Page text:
The push toward more Agile, open-source development has driven developers to cooperate more by using social media tools and collaborative environments.
Software development is a team sport and today's developers, perhaps more than any other types of workers, have a need to collaborate with others to get their jobs done.
In the past, when software development cycles were up to 18 months and longer, developers could afford to go heads-down and work solitarily on their piece of code or on their portion of a project and submit it at a required time.
But in today's world of Agile application development and continuous delivery, developers need to be in constant contact with others to know where everybody is in the process and what's going on when.
In short, software development, which many observers view as the world of sometimes anti-social geeks, has gone social.
Developers are using all sorts of social media and tools to support collaborative projects, including Twitter, Facebook, and Google+. Or they are turning to developer-centric sites like GitHub
, Stack Overflow
. Then there are social platforms like IBM Connections
. Meanwhile, developers' tools, including major integrated development environments (IDEs), are evolving to feature more social components to become collaborative development environments.
"Developers work in teams and require rich interaction," said Al Hilwa, an analyst with IDC. "This is especially so as approaches shift to Agile methodologies involving continuous delivery of software. So it stands to reason that they want collaborative tools that can keep up with that intensity, and indeed, social tools are increasingly being used to support the development process."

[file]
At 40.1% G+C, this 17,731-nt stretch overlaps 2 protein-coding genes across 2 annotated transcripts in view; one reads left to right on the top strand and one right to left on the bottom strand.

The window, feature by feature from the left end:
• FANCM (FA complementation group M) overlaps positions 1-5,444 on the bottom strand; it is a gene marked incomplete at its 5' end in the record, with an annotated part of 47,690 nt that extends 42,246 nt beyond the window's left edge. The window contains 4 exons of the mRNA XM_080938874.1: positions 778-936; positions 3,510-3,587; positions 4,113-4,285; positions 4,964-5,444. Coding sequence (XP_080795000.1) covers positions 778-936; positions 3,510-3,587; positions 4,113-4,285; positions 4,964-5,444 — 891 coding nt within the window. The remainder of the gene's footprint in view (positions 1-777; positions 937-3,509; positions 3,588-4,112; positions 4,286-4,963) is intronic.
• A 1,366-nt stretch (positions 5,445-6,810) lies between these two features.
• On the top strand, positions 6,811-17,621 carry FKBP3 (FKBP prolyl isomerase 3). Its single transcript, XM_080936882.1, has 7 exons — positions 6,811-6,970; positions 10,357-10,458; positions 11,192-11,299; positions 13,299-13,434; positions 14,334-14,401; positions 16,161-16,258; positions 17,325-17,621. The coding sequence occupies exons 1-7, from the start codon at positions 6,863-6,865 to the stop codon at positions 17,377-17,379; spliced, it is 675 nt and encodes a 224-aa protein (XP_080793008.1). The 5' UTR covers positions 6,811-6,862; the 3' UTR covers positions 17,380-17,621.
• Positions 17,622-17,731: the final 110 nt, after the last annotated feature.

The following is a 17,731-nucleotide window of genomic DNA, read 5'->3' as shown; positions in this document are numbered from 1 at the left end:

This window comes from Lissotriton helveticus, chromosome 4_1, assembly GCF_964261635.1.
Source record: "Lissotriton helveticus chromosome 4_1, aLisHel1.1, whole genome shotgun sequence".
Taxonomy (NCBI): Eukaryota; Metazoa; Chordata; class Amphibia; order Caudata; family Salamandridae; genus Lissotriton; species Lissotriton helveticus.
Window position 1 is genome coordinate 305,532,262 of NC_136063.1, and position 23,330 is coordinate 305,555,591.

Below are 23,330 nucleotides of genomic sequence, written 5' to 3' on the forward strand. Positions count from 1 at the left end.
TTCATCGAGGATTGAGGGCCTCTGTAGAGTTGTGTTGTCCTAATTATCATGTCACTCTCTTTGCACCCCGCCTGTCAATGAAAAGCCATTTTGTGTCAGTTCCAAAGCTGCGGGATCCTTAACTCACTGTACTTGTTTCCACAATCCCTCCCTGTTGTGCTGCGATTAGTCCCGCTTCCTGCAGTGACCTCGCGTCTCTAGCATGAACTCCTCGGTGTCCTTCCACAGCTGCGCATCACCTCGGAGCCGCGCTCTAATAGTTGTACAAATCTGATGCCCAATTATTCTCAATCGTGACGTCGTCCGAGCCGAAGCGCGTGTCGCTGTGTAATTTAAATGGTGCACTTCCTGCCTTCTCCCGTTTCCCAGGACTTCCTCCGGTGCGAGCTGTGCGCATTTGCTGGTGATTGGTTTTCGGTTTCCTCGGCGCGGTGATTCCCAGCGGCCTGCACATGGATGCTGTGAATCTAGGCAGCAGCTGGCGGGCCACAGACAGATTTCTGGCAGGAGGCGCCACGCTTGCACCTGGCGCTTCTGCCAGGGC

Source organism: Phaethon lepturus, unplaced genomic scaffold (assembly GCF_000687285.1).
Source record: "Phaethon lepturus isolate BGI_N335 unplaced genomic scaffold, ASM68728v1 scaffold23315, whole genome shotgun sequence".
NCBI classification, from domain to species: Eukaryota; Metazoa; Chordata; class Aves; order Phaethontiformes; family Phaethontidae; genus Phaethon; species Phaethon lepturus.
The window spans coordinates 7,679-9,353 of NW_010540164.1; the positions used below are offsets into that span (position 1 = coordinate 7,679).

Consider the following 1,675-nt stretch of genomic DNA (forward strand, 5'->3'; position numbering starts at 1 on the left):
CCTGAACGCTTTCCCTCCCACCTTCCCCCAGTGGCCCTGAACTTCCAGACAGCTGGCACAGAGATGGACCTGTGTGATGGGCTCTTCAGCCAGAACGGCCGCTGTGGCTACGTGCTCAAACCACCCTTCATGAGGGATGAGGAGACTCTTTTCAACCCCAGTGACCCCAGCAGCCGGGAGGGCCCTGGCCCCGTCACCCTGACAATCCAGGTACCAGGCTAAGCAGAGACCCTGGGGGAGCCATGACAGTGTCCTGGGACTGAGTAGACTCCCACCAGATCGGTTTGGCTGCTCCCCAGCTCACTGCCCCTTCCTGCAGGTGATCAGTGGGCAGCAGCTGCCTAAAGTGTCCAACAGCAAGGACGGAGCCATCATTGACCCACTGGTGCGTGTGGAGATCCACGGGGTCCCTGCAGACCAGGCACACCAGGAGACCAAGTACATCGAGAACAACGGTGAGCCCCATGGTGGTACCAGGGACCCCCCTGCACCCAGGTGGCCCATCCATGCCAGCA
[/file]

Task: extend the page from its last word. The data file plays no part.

In addition to collaboration tools like Atlassian's JIRA
or forums like Stack Overflow, "social capabilities are actually being integrated into developer tools as features. I expect tools for project management, bug tracking, testing, and for almost any phase of the development process to sport profiles, discussion forums, wikis, message streams, etc.," Hilwa said.
Mik Kersten, who based his computer science Ph.D. around the concept of collaboration between developers and others in the IT environment, said social is becoming ever more relevant to developers. Developers are both the creators and the first adopters of social media technologies, Kersten said.
"Building software is inherently a creative and social activity," he said. "Yet if you look inside a typical organization, you'd think otherwise, due to the mess of disconnected tools you see developers using and switching between to get work done."
Kersten created Eclipse Mylyn
, a task and application lifecycle management (ALM) framework for developers, and went on to found and become CEO of Tasktop Technologies
, a maker of ALM integration tools.
What inspired Kersten in the early 2000s was seeing that the social media future was forming in the hands of open-source teams. Passionate individuals who were scattered across the globe created tools that externalized their social interactions into a social landscape built around code, he noted.
"Tools like Bugzilla
are little more than social activity streams that organize conversations around code and builds, rather than selfies and cat videos," he said. "All that Mylyn did was to give the developer a social task inbox where they could connect to all the activity streams for projects they contributed to or followed."